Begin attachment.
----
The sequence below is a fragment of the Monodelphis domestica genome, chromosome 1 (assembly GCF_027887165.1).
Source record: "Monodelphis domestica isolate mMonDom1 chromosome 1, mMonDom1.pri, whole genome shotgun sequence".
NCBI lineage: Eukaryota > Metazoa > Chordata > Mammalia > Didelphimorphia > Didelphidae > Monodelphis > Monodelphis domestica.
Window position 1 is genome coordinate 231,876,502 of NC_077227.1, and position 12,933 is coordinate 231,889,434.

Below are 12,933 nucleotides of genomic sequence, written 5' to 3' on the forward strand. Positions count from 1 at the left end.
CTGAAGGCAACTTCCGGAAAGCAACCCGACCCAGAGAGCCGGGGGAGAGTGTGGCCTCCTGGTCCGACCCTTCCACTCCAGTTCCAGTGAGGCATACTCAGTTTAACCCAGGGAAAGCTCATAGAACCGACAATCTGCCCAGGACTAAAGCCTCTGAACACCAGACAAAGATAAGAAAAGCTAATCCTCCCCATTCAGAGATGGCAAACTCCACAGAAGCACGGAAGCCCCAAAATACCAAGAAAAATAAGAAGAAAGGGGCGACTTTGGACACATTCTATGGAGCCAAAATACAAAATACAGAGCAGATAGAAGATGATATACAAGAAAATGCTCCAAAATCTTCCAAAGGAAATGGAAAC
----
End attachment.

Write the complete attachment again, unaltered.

The sequence below is a fragment of the Monodelphis domestica genome, chromosome 1 (assembly GCF_027887165.1).
Source record: "Monodelphis domestica isolate mMonDom1 chromosome 1, mMonDom1.pri, whole genome shotgun sequence".
NCBI lineage: Eukaryota > Metazoa > Chordata > Mammalia > Didelphimorphia > Didelphidae > Monodelphis > Monodelphis domestica.
Window position 1 is genome coordinate 231,876,502 of NC_077227.1, and position 12,933 is coordinate 231,889,434.

Below are 12,933 nucleotides of genomic sequence, written 5' to 3' on the forward strand. Positions count from 1 at the left end.
CTGAAGGCAACTTCCGGAAAGCAACCCGACCCAGAGAGCCGGGGGAGAGTGTGGCCTCCTGGTCCGACCCTTCCACTCCAGTTCCAGTGAGGCATACTCAGTTTAACCCAGGGAAAGCTCATAGAACCGACAATCTGCCCAGGACTAAAGCCTCTGAACACCAGACAAAGATAAGAAAAGCTAATCCTCCCCATTCAGAGATGGCAAACTCCACAGAAGCACGGAAGCCCCAAAATACCAAGAAAAATAAGAAGAAAGGGGCGACTTTGGACACATTCTATGGAGCCAAAATACAAAATACAGAGCAGATAGAAGATGATATACAAGAAAATGCTCCAAAATCTTCCAAAGGAAATGGAAAC